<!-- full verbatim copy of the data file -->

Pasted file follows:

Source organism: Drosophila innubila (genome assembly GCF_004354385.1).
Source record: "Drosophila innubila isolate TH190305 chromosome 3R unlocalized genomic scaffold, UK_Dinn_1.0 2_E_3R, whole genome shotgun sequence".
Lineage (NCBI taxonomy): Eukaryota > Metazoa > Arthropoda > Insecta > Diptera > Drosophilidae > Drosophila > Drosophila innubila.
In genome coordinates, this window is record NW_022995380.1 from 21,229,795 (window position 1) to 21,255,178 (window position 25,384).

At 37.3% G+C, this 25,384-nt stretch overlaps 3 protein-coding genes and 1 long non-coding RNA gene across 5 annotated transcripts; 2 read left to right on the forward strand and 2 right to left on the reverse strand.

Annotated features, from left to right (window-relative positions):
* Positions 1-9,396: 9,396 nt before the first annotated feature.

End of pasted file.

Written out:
Source organism: Drosophila innubila (genome assembly GCF_004354385.1).
Source record: "Drosophila innubila isolate TH190305 chromosome 3R unlocalized genomic scaffold, UK_Dinn_1.0 2_E_3R, whole genome shotgun sequence".
Lineage (NCBI taxonomy): Eukaryota > Metazoa > Arthropoda > Insecta > Diptera > Drosophilidae > Drosophila > Drosophila innubila.
In genome coordinates, this window is record NW_022995380.1 from 21,229,795 (window position 1) to 21,255,178 (window position 25,384).

At 37.3% G+C, this 25,384-nt stretch overlaps 3 protein-coding genes and 1 long non-coding RNA gene across 5 annotated transcripts; 2 read left to right on the forward strand and 2 right to left on the reverse strand.

Annotated features, from left to right (window-relative positions):
* Positions 1-9,396: 9,396 nt before the first annotated feature.